(Optional) Defines a TCP access list and the access conditions.

Enter tcp for Transmission Control Protocol. The parameters are the same as those described in Step 3a, with these additional optional parameters:

ackAcknowledgment bit set.

establishedAn established connection. A match occurs if the TCP datagram has the ACK or RST bits set.

finFinished bit set; no more data from sender.

neq {port | protocol}Matches only packets that are not on a given port number.

pshPush function bit set.

range {port | protocol}—Matches only packets in the port number range.

rstReset bit set.

synSynchronize bit set.

urgUrgent pointer bit set.

Step 3c

{deny | permit} udp
{source-ipv6-prefix/prefix-length | any | host source-ipv6-address} [operator [port-number]] {destination-ipv6-prefix/prefix-length | any | host destination-ipv6-address} [operator [port-number]] [dscp value] [log] [log-input] [neq {port | protocol}] [range {port | protocol}] [routing] [sequence value] [time-range name]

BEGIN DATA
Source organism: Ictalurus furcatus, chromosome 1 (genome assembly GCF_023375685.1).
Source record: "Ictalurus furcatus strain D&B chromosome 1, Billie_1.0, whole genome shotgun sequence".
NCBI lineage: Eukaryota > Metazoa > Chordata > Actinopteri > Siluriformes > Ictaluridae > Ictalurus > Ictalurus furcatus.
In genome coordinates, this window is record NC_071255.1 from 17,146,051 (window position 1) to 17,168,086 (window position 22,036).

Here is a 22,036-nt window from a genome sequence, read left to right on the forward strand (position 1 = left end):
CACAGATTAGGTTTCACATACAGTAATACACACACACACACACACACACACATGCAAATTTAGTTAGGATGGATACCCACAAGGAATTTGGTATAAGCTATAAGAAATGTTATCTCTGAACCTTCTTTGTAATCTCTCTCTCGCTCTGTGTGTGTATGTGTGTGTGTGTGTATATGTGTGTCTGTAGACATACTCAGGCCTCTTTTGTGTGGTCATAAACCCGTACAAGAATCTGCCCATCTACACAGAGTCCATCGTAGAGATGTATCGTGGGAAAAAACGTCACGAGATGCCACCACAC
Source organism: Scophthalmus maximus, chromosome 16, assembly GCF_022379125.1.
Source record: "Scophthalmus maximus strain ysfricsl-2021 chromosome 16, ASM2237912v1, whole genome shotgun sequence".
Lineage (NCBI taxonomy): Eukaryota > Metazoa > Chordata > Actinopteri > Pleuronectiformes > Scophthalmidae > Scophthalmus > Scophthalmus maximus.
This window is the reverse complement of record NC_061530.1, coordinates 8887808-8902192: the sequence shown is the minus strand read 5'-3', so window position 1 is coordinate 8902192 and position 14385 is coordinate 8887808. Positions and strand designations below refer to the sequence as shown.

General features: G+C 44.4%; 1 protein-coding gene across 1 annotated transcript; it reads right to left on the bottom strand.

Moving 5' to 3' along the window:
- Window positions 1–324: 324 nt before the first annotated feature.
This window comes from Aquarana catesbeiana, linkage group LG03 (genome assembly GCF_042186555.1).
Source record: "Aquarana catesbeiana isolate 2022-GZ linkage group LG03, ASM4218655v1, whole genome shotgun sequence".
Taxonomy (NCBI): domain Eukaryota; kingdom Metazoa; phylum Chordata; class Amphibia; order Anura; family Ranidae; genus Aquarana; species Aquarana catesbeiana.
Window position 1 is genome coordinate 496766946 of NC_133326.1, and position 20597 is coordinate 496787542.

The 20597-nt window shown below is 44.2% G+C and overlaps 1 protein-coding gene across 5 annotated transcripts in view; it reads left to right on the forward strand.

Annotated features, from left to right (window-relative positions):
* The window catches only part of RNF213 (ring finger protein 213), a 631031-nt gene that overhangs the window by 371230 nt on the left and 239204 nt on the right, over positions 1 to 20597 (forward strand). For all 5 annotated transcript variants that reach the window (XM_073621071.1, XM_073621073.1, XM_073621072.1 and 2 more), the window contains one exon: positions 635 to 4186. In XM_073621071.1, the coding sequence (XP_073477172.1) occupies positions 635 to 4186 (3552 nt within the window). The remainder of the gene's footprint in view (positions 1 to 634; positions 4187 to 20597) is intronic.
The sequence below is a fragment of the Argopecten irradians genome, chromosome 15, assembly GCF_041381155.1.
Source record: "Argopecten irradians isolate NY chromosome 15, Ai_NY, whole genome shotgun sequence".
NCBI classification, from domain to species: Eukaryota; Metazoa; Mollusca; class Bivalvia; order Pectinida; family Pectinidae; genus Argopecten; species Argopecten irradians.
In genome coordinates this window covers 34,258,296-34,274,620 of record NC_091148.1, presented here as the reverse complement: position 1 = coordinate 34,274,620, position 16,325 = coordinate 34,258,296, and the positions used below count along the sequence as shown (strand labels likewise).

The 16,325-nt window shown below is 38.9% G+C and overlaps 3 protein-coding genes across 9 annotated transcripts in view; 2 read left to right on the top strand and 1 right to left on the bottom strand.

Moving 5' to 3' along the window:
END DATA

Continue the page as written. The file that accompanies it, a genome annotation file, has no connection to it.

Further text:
(Optional) Defines a UDP access list and the access conditions.

Enter udp for the User Datagram Protocol. The UDP parameters are the same as those described for TCP, except that the [operator [port]] port number or name must be a UDP port number or name, and the established parameter is not valid for UDP.

Step 3d

{deny | permit} icmp {source-ipv6-prefix/prefix-length | any | host source-ipv6-address} [operator [port-number]] {destination-ipv6-prefix/prefix-length | any | host destination-ipv6-address} [operator [port-number]] [icmp-type [icmp-code] | icmp-message] [dscp value] [log] [log-input] [routing] [sequence value] [time-range name]

Example:

Switch(config-ipv6-acl)# permit icmp any any